Blog Tags: Siphonophores
Prepare to witness what has to be one of the strangest animals on planet Earth. Behold: the Pacific barreleye. As this video shot by the Monterey Bay Aquarium Research Institute demonstrates, NASA need not look to the heavens to find aliens. 2,000 feet deep in the Pacific ocean lurks this otherworldly creature inside whose bizarre transparent head, more colorfully described as a "cockpit" by some scientists, is a set of extremely sensitive tubular eyes, from which it derives its name.
Those eyes are capped by stunning green lenses, pointed ever upward to spot bioluminescent prey and faint silhouettes in the deep sea (the dark eye-like spots on the front of the fishes head are, in fact, olfactory organs). The barreleye is thought to steal food from siphonophores, a group of colonial jellyfish-like animals, and the transparent dome above its eyes provides protection from their stinging tentacles.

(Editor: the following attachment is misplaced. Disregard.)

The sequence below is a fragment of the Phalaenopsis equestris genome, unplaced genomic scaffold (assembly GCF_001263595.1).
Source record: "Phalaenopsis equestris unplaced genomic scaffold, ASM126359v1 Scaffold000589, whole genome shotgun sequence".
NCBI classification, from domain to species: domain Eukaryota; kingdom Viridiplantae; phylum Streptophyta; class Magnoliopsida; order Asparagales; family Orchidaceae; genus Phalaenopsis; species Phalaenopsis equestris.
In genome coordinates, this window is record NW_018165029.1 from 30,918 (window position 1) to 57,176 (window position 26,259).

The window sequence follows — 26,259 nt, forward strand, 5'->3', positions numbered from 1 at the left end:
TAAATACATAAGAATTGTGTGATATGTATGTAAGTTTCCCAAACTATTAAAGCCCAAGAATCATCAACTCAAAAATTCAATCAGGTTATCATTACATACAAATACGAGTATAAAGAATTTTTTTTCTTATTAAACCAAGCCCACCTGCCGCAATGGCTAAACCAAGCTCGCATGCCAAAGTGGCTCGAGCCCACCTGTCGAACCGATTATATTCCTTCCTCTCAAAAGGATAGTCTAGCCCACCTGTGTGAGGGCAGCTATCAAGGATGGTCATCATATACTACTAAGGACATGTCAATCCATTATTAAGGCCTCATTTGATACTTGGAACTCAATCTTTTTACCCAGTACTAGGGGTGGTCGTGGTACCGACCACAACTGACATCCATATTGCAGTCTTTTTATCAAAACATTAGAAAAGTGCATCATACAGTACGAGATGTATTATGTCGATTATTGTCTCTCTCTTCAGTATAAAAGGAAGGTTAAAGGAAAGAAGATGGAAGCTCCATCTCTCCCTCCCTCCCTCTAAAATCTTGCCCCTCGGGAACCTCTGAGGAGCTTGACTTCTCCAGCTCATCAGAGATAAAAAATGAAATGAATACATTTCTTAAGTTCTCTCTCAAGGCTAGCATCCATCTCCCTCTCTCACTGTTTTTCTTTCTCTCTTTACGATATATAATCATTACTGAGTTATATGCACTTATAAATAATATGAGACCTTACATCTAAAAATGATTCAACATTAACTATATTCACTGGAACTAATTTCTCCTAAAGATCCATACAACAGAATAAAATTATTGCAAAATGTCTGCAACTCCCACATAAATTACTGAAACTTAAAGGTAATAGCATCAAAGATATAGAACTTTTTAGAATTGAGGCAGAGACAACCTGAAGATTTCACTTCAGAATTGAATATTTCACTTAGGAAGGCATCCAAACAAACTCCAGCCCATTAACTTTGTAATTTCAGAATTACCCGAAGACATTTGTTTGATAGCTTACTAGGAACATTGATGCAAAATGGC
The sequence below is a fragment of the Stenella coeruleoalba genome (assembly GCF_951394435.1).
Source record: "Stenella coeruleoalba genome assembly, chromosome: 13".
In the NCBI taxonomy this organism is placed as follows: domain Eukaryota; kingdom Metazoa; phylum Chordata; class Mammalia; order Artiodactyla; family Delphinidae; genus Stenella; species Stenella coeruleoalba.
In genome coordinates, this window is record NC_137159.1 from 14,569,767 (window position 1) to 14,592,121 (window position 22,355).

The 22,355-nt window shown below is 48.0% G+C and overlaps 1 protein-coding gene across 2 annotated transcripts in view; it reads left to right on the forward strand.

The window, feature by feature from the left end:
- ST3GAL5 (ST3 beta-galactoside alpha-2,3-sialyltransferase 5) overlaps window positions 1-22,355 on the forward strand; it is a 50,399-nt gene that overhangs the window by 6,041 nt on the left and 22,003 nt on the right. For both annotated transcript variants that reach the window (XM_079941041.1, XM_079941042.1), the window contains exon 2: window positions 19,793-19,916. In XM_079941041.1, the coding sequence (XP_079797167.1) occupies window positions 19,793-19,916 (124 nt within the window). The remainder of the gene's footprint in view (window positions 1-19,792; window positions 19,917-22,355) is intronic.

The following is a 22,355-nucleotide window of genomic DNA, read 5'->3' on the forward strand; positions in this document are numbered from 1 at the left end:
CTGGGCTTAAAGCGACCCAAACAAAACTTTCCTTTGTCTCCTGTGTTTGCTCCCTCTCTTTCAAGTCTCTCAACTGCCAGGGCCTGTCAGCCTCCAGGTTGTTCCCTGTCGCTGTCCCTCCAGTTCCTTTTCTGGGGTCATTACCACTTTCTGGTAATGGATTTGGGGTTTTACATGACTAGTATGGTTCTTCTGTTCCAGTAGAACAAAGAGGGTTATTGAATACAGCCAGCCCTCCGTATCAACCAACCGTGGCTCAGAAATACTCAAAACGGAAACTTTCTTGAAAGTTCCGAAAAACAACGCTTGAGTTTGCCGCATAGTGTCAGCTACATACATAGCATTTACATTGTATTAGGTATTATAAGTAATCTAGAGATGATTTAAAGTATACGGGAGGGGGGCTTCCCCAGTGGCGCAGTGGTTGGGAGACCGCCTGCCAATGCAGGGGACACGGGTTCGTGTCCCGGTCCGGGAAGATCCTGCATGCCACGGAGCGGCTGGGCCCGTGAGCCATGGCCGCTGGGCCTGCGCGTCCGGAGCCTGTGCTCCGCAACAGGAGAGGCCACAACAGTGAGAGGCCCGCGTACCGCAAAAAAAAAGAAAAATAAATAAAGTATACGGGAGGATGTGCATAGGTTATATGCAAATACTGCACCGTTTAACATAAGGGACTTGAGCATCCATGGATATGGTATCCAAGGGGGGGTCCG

Like much life in the deep, extremely little was known about this fish until researchers came upon this specimen off of Central California. Bottom trawling and deep sea fisheries are quickly destroying deep sea habitat before scientists have the opportunity to study the fascinating animals that call this poorly understood region home. Who knows what other strange creatures await discovery in the deep?
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